(Reuters) - Authorities were seeking a motive on Saturday as to why a high school student in the United States' Washington state shot dead a female classmate and wounded four others in a campus cafeteria before killing himself.
The shooter, a homecoming prince at Marysville-Pilchuck High School north of Seattle, took his own life as his classmates fled to safety.
The incident was the latest in a series of deadly shooting rampages at U.S. schools that have played a central role in a national debate over gun laws.
A school district official, who declined to be named, identified the shooter as Jaylen Fryberg, a freshman described by classmates and parents as a popular member of both the wrestling and football teams.
"He came up from behind and had a gun in his hand and he fired about eight bullets...They were his friends so it wasn't just random," student Jordan Luton told CNN.
"Then he turned and looked at me and my girlfriend...and kind of gave us a smirk and turned around and then shot more bullets outside," Luton said.
All of the victims of the shooting were under 18, and three were in critical condition with gunshot wounds to the head, said Joanne Roberts, chief of medicine at Providence Regional Medical Center in Everett. The fourth wounded victim suffered less serious injuries.
Two of the wounded were boys and two were girls, hospital officials said. The boys, 15-year-old Andrew Fryberg, shot in the head, and 14-year-old Nate Hatch, shot in the jaw, were both in intensive care at Harborview Medical Center in Seattle on Friday night, a spokeswoman said.
Local media reported the boys were cousins of the shooter.
Police would not confirm the gunman's identity or discuss possible motives for the shooting, citing the ongoing investigation.
But a school official and several witnesses said he had been involved in a fight with another student. And a friend of one of the victims said he had been recently rejected by a female classmate.
SEARCH FOR A MOTIVE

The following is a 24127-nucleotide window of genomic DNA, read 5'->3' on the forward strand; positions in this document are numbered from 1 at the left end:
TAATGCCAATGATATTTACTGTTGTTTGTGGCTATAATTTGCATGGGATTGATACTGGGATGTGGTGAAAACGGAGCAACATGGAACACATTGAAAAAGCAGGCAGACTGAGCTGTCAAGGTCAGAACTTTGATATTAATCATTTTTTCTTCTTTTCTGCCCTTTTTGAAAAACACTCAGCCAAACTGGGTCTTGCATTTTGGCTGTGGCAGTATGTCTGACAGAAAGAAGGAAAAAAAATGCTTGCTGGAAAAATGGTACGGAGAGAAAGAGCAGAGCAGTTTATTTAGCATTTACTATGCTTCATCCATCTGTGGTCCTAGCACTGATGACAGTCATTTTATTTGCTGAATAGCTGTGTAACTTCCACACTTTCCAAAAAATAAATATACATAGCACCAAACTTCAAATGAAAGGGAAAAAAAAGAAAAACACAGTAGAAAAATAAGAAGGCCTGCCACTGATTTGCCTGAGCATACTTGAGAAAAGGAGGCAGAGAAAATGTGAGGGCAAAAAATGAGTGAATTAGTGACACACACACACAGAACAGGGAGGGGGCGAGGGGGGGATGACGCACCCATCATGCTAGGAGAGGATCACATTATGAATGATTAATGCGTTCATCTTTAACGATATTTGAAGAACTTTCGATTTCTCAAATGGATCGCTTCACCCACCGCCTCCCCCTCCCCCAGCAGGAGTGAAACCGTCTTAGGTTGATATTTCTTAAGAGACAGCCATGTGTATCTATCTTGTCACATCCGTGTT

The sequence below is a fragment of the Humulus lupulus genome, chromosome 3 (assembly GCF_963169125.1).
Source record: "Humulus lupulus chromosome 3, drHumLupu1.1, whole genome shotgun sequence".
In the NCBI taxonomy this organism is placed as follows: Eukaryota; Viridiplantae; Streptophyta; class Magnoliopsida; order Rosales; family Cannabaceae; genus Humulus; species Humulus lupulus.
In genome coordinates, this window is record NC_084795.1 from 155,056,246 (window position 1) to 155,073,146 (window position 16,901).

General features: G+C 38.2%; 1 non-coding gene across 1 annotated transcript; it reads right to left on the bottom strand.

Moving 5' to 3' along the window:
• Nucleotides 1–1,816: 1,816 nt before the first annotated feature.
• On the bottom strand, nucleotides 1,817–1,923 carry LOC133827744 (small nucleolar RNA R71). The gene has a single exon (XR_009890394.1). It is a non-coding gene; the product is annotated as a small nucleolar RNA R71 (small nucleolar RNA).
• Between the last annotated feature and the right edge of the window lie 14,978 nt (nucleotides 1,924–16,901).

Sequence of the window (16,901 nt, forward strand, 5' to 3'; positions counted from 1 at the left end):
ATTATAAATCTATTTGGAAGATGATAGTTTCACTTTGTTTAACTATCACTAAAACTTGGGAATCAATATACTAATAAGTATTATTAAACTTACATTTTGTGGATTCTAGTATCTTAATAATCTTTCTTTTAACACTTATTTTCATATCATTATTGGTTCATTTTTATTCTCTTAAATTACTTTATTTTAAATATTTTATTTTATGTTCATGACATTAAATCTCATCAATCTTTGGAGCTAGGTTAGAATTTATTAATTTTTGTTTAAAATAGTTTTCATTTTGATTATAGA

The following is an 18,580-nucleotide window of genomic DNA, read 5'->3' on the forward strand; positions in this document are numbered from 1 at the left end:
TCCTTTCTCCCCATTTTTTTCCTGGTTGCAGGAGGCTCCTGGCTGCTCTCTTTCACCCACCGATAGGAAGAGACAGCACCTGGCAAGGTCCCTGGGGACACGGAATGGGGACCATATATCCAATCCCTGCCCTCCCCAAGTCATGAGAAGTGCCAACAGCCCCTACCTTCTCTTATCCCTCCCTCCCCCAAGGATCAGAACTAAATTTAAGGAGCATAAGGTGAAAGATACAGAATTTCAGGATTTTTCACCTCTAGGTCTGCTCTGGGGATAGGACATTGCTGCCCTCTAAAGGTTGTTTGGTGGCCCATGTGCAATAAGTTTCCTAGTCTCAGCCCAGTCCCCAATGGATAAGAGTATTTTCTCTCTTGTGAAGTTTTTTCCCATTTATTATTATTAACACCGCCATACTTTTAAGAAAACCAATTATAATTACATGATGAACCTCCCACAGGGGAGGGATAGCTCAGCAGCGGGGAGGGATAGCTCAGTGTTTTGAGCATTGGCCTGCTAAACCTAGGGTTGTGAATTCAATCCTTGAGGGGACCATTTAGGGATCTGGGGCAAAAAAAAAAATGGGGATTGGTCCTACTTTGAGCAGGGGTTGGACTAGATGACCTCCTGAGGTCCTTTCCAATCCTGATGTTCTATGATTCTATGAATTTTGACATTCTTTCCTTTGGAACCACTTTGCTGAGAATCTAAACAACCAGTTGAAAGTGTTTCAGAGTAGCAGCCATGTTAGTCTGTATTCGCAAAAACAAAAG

At Marysville's The Grove Church, hundreds of parents, students and community members packed the aisles during a vigil on Friday evening, holding flowers and crying throughout a prayer service.
Outside the vigil, 9th grader Bella Panjeli said she attended a different school but was friends with one of the female victims, calling her "a beautiful girl and so, so sweet."
She also said Fryberg was in an ongoing dispute with his cousin over the victim's affections.
"I heard he asked her out and she rebuffed him and was with his cousin," Panjeli said, adding that she learned of the connection after talking to the victim's family and friends. "It was a fight over a girl."
Two parents of students at the school said an altercation broke out on an athletic field following football practice in recent days, adding that one boy involved was among those shot.
Students who knew Fryberg described him as outgoing and unlike the loner personality that is often associated with school shootings.
There were no indications on his social media accounts that he had been planning such a rampage, but on Tuesday he posted his feelings of despondency, apparently over a romantic split, on Twitter.
"It breaks me...It actually does...I know it seems like I'm sweating it off... But I'm not.. And I never will be able to," he wrote.
Police would not say what kind of weapon Fryberg had used, but an Alcohol, Tobacco, Firearms and Explosives official told reporters the gun had been legally acquired. U.S. media reported the weapon was a .40-caliber Beretta handgun.
In 2012, a 20-year-old gunman entered Sandy Hook Elementary School in Newtown, Connecticut, and killed 20 children and six adults before taking his own life in one of the deadliest mass shootings in U.S. history.
(Writing by Curtis Skinner)